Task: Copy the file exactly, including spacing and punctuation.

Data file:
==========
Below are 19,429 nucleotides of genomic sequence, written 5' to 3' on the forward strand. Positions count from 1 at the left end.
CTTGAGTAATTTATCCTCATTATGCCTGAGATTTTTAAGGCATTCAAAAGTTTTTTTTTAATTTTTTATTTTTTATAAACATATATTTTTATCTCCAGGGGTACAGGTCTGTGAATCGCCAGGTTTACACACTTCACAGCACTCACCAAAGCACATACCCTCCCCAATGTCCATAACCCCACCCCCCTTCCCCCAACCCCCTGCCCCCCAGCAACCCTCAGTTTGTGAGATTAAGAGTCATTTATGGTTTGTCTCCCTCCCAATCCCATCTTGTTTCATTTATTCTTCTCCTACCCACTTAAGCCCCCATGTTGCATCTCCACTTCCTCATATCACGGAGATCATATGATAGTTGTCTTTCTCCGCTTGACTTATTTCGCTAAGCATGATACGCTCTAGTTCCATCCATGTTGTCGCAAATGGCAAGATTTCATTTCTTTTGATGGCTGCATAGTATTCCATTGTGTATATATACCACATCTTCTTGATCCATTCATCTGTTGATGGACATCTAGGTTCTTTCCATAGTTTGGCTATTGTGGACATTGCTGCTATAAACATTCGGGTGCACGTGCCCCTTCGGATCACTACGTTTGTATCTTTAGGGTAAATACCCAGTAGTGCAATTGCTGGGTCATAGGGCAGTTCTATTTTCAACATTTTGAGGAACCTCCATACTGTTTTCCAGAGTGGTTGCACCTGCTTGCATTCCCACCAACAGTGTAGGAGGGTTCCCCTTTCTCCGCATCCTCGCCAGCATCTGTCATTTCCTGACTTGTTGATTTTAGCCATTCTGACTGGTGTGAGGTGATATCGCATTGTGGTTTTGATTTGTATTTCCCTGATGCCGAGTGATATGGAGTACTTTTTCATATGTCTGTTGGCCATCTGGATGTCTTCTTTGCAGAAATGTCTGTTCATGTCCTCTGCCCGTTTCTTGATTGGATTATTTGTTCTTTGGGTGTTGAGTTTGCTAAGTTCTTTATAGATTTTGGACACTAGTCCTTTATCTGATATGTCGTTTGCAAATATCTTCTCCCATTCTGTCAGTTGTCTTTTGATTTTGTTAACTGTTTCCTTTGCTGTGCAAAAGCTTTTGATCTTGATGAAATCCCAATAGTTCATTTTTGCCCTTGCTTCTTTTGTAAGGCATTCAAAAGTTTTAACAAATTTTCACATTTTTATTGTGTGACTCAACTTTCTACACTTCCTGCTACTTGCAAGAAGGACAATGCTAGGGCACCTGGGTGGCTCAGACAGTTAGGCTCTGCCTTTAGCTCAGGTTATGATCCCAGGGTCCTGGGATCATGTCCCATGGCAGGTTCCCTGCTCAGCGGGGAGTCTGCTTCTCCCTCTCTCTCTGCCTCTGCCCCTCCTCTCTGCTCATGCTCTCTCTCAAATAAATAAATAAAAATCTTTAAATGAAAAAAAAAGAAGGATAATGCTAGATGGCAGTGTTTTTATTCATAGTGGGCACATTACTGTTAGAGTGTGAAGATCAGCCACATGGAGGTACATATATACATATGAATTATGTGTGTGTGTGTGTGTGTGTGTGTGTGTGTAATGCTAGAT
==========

Below are 19,429 nucleotides of genomic sequence, written 5' to 3' on the forward strand. Positions count from 1 at the left end.
CTTGAGTAATTTATCCTCATTATGCCTGAGATTTTTAAGGCATTCAAAAGTTTTTTTTTAATTTTTTATTTTTTATAAACATATATTTTTATCTCCAGGGGTACAGGTCTGTGAATCGCCAGGTTTACACACTTCACAGCACTCACCAAAGCACATACCCTCCCCAATGTCCATAACCCCACCCCCCTTCCCCCAACCCCCTGCCCCCCAGCAACCCTCAGTTTGTGAGATTAAGAGTCATTTATGGTTTGTCTCCCTCCCAATCCCATCTTGTTTCATTTATTCTTCTCCTACCCACTTAAGCCCCCATGTTGCATCTCCACTTCCTCATATCACGGAGATCATATGATAGTTGTCTTTCTCCGCTTGACTTATTTCGCTAAGCATGATACGCTCTAGTTCCATCCATGTTGTCGCAAATGGCAAGATTTCATTTCTTTTGATGGCTGCATAGTATTCCATTGTGTATATATACCACATCTTCTTGATCCATTCATCTGTTGATGGACATCTAGGTTCTTTCCATAGTTTGGCTATTGTGGACATTGCTGCTATAAACATTCGGGTGCACGTGCCCCTTCGGATCACTACGTTTGTATCTTTAGGGTAAATACCCAGTAGTGCAATTGCTGGGTCATAGGGCAGTTCTATTTTCAACATTTTGAGGAACCTCCATACTGTTTTCCAGAGTGGTTGCACCTGCTTGCATTCCCACCAACAGTGTAGGAGGGTTCCCCTTTCTCCGCATCCTCGCCAGCATCTGTCATTTCCTGACTTGTTGATTTTAGCCATTCTGACTGGTGTGAGGTGATATCGCATTGTGGTTTTGATTTGTATTTCCCTGATGCCGAGTGATATGGAGTACTTTTTCATATGTCTGTTGGCCATCTGGATGTCTTCTTTGCAGAAATGTCTGTTCATGTCCTCTGCCCGTTTCTTGATTGGATTATTTGTTCTTTGGGTGTTGAGTTTGCTAAGTTCTTTATAGATTTTGGACACTAGTCCTTTATCTGATATGTCGTTTGCAAATATCTTCTCCCATTCTGTCAGTTGTCTTTTGATTTTGTTAACTGTTTCCTTTGCTGTGCAAAAGCTTTTGATCTTGATGAAATCCCAATAGTTCATTTTTGCCCTTGCTTCTTTTGTAAGGCATTCAAAAGTTTTAACAAATTTTCACATTTTTATTGTGTGACTCAACTTTCTACACTTCCTGCTACTTGCAAGAAGGACAATGCTAGGGCACCTGGGTGGCTCAGACAGTTAGGCTCTGCCTTTAGCTCAGGTTATGATCCCAGGGTCCTGGGATCATGTCCCATGGCAGGTTCCCTGCTCAGCGGGGAGTCTGCTTCTCCCTCTCTCTCTGCCTCTGCCCCTCCTCTCTGCTCATGCTCTCTCTCAAATAAATAAATAAAAATCTTTAAATGAAAAAAAAAGAAGGATAATGCTAGATGGCAGTGTTTTTATTCATAGTGGGCACATTACTGTTAGAGTGTGAAGATCAGCCACATGGAGGTACATATATACATATGAATTATGTGTGTGTGTGTGTGTGTGTGTGTGTGTGTAATGCTAGAT